Thursday, January 2, 2014

Photography is about moments—not time

Photography is trapped in its scientific roots, but its practitioners fail to recognize that its origin is still its greatest strength. 

Photography was born of the scientific age. It is chemicals and ground glass  and machined parts, used to capture time slices the eye cannot perceive and for which the practical mind has no use. In this, photography’s strength is its objectivity, and ability to record the unrecognizable. 

As a scientific tool, it shines when used that way. 

As an instrument of creativity, art, and expression, however, it must be freed of the father of chemistry and mother of misperception. To flourish on its own, photography must be used to capture moments—not time. The realism of objectivity married with the fascination of frozen moments can have art as progeny only when the warmth of art is added. And art is motion.

Walter Benjamin

Photography was disruptive to the art world, and the monumental efforts of Eadweard Muybridge set the tinder aflame. The short story is that Governor Leland Stanford had a bet that horses “flew,” because that’s what he saw happening. Sketches and paintings represented the motion of horse legs otherwise, so Stanford funded Muybridge to settle the issue with photography. 

It was a grand venture, requiring technological innovation, new chemical processes, new mechanical solutions, and it cost more than $1 million and six years of time. At the end of it, Muybridge vindicated Stanford’s vision over art’s, showing that when galloping a horse will have all four legs underneath it while moving forward, rather than the fore and rear legs stuck out as popularly depicted. 

The revelation set off a firestorm of debate in the art world, which is instructive today and gets to the heart of the purpose of photography. Paul Gsell was a protege of Auguste Rodin’s, and recorded many of his conversations with Rodin. In response to Muybridge’s photographs revealing that the way horses had been drawn in art was not how horses really are, Rodin said: 
“And this confirms what I have just explained to you on the subject of movement in art. If, in fact, in instantaneous photographs, the figures, though taken while moving, seem suddenly fixed in mid-air, it is because, all parts of the body being reproduced exactly at the same twentieth or fortieth of a second, there is no progressive development of movement as there is in art.”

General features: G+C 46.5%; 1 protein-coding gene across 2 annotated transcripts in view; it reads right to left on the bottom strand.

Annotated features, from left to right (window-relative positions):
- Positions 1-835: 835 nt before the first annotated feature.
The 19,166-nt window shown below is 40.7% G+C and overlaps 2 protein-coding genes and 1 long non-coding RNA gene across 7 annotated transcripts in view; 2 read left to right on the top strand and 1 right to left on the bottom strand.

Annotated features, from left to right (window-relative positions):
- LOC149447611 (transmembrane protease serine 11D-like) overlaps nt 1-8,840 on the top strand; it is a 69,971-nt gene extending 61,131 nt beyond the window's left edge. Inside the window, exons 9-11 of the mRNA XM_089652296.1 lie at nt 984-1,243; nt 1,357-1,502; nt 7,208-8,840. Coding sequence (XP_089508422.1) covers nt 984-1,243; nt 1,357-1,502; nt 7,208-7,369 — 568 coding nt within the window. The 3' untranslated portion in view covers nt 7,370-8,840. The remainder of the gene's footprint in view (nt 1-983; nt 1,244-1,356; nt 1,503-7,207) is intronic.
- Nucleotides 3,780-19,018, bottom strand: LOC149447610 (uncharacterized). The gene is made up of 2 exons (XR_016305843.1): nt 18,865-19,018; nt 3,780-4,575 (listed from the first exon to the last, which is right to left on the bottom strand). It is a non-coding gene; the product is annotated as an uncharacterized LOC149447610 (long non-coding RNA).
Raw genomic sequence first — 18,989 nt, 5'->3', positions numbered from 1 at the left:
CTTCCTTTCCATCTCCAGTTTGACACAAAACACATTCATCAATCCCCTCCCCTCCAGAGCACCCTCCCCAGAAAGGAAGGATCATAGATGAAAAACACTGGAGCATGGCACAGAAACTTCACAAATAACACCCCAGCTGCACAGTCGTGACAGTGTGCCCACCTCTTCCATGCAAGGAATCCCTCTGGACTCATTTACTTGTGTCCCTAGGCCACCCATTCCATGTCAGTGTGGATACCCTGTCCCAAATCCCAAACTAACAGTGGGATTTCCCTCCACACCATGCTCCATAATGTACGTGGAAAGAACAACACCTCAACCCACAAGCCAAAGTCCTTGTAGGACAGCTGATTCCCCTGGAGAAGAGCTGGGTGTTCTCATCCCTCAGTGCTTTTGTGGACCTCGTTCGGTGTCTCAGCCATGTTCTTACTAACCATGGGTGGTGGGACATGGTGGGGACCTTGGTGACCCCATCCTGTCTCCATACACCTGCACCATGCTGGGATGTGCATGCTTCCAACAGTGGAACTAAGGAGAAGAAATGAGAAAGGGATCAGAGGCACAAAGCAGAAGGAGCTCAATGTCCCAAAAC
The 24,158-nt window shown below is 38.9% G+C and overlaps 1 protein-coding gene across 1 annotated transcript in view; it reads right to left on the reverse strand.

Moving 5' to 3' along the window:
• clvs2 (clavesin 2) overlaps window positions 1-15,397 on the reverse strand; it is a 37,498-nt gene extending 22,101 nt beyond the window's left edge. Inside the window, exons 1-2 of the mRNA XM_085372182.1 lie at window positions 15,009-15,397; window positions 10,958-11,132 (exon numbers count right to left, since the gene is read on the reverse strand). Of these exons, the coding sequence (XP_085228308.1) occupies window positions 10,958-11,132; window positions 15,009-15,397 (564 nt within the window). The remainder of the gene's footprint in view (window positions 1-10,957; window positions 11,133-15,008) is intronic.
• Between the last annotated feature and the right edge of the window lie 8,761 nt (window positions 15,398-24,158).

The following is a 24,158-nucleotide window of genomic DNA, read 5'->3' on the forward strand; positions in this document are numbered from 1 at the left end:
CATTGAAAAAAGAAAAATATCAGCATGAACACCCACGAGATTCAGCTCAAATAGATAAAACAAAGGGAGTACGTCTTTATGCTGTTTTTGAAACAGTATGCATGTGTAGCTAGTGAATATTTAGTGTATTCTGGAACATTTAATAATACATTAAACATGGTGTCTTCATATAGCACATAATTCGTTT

* * * 
"[I]t is the artist who is truthful and it is photography which lies, for in reality time does not stop, and if the artist succeeds in producing the impression of a movement which takes several moments for accomplishment, his work is certainly much less conventional than the scientific image, where time is abruptly suspended."
* * * 
“[H]orses appear to run; this comes from the fact that the spectator from right to left sees first the hind legs accomplish the effort whence the general impetus results, then the body stretched out, then the forelegs which seek the ground ahead. This is false in reality, as the actions could not be simultaneous; but it is true when the parts are observed successively, and it is this truth alone that matters to us, because it is that which we see and which strikes us. . . . Note besides that painters and sculptors, when they unite different phases of an action in the same figure, do not act from reason or from artifice. They are naively expressing what they feel. Their minds and their hands are as if drawn in the direction of the movement, and they translate the development by instinct. Here, as everywhere in the domain of art, sincerity is the only rule.”
Art, Auguste Rodin, Paul Gsell, at 74-78.

There is no inherent disability in photography which prohibits it from achieving the sense of progressive motion captured in other art forms, like Rodin’s sculptures. The only impediment is the artist’s refusal to break free from heritage: a photographer who presumes he must be true to the history of the photographic invention (as a tool of science) will take soulless, static pictures with the misguided intention of crisp clarity, and which—as a direct result— do not contain the reality of sight we experience in life. 

That, however, is a choice. Photography has artistic reach beyond the other mediums, and it is only by failing to embrace those options that photography may fail as art. Photography’s great advantage is that it captures the same detail and depth in a fraction of a second that the eye and mind can perceive—a level of effort that could take a painter years to reproduce on canvas. But that detail and depth is artistically meaningless if it doesn’t also capture the life of the moment.

Rodin shows the path away from cold, scientific utility into the warmth and meaning of art, and that path is to capture moments instead of slices of time.